Between the late eighteenth and mid-twentieth centuries, multiple ships belonging to the U.S. Navy were named Savannah. Two ships carrying the name CSS Savannah were part of the Confederate navy and are the subject of a separate article.

USS Savannah, 1799-1802

The first USS Savannah was a coastal galley constructed by John Patterson in Savannah in 1799. It was one of a few vessels commissioned by Congress to serve as naval militia training craft. The ship was designed by Joshua Humphreys and eventually came under command of Major General Charles C. Pinckney of South Carolina. After three years of use off the Georgia coast, it was sold in 1802.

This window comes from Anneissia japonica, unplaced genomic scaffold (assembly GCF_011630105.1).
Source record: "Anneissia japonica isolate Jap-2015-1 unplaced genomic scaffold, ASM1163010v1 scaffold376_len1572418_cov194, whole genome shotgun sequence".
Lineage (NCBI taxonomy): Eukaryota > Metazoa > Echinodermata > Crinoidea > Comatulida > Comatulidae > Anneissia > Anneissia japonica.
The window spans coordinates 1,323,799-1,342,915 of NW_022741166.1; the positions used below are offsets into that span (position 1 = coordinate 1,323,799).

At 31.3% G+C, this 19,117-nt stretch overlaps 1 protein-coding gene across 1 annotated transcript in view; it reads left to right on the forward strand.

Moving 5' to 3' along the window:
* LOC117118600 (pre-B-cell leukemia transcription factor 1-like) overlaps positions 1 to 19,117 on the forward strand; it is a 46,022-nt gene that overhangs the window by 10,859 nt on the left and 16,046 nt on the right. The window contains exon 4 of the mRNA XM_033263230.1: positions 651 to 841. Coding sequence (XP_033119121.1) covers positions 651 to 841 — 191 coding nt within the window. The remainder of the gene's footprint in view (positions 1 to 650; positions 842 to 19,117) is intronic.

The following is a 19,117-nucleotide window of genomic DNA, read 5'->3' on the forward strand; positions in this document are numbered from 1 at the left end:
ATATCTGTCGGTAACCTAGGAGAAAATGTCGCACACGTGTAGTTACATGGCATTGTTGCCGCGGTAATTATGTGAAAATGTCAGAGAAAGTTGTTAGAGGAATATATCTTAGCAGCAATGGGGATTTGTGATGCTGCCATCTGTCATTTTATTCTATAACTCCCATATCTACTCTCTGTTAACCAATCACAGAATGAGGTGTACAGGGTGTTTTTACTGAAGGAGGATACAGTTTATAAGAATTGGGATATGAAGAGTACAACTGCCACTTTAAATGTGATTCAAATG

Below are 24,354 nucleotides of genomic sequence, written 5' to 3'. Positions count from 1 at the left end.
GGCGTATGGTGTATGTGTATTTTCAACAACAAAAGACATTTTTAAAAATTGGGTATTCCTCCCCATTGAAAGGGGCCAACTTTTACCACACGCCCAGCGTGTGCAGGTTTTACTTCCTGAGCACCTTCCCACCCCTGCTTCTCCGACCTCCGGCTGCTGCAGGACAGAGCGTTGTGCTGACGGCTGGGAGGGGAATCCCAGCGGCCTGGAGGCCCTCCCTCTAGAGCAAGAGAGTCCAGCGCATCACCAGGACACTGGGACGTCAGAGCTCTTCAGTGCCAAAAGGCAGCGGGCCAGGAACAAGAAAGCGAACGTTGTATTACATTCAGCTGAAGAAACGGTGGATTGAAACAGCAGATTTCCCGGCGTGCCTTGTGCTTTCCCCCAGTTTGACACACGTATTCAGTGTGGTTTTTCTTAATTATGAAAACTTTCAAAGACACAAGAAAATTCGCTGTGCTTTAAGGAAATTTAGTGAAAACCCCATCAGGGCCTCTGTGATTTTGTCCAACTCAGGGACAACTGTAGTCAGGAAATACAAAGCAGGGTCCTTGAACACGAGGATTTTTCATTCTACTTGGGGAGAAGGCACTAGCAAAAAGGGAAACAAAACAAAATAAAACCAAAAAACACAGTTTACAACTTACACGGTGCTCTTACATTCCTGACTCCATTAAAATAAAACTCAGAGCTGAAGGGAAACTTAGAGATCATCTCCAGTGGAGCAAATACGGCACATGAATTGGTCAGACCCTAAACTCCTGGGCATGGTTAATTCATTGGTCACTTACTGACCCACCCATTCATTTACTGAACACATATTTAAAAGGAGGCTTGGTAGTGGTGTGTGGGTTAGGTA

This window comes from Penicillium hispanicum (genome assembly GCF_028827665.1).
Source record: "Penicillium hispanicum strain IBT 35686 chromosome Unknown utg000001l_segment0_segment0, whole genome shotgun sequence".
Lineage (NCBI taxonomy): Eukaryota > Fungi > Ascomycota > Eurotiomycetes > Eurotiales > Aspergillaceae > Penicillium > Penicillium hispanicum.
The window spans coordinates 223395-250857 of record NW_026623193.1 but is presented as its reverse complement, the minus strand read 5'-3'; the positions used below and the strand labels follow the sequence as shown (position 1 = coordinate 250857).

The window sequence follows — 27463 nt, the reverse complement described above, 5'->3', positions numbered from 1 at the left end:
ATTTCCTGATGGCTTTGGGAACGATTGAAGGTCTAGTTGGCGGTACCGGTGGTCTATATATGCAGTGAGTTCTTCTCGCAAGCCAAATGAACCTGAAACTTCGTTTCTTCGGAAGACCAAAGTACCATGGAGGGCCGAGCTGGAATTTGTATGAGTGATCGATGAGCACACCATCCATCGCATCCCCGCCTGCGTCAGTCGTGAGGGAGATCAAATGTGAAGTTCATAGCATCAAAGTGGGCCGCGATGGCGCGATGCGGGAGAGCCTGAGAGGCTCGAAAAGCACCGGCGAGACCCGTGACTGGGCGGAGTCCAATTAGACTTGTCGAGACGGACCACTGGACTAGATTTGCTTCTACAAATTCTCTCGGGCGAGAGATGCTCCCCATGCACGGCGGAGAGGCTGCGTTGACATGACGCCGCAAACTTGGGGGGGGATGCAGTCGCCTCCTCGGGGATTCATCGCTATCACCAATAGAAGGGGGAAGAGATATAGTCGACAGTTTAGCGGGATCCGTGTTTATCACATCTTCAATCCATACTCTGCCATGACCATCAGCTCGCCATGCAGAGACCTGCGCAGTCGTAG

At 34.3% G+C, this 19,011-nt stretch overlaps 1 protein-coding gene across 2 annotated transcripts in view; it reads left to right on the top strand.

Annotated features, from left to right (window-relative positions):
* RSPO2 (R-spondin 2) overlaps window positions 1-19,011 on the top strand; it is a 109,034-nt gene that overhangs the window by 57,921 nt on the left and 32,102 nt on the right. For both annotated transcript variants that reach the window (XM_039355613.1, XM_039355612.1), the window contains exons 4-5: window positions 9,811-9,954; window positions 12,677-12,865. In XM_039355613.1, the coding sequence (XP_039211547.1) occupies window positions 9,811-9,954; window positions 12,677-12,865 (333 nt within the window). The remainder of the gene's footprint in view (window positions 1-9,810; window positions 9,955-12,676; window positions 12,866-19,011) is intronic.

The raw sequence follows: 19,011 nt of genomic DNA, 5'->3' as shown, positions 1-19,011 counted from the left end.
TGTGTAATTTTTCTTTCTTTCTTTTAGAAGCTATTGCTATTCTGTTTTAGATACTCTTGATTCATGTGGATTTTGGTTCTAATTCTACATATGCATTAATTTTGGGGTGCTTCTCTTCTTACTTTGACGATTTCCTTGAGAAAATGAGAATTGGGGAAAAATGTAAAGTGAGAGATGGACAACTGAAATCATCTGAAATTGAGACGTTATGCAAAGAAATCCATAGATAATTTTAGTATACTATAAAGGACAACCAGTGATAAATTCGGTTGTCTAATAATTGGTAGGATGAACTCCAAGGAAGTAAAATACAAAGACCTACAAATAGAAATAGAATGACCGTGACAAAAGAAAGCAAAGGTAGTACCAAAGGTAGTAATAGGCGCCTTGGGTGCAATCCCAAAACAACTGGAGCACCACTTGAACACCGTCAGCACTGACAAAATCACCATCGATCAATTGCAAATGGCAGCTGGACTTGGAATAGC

USS Savannah, 1842-1870

The second USS Savannah was commissioned by the U.S. Navy as a frigate. Construction began in New York City in 1820 but was not completed until 1842 for lack of funding. Commanded by Andrew Fitzhugh, the Savannah joined the Pacific Squadron as its flagship in 1844. In preparation for the Mexican War (1846-48), the Savannah and the rest of its squadron were positioned off the coast of California. On July 7, 1846, less than two months after war broke out, the Savannah successfully took the provincial capital of Monterey without firing a shot.

Black and white drawing of the USS Savannah
USS Savannah

From Old Naval Days: Sketches From the Life of Rear Admiral William Radford, U. S. N. by Sophie Radford De Meissner, Wikimedia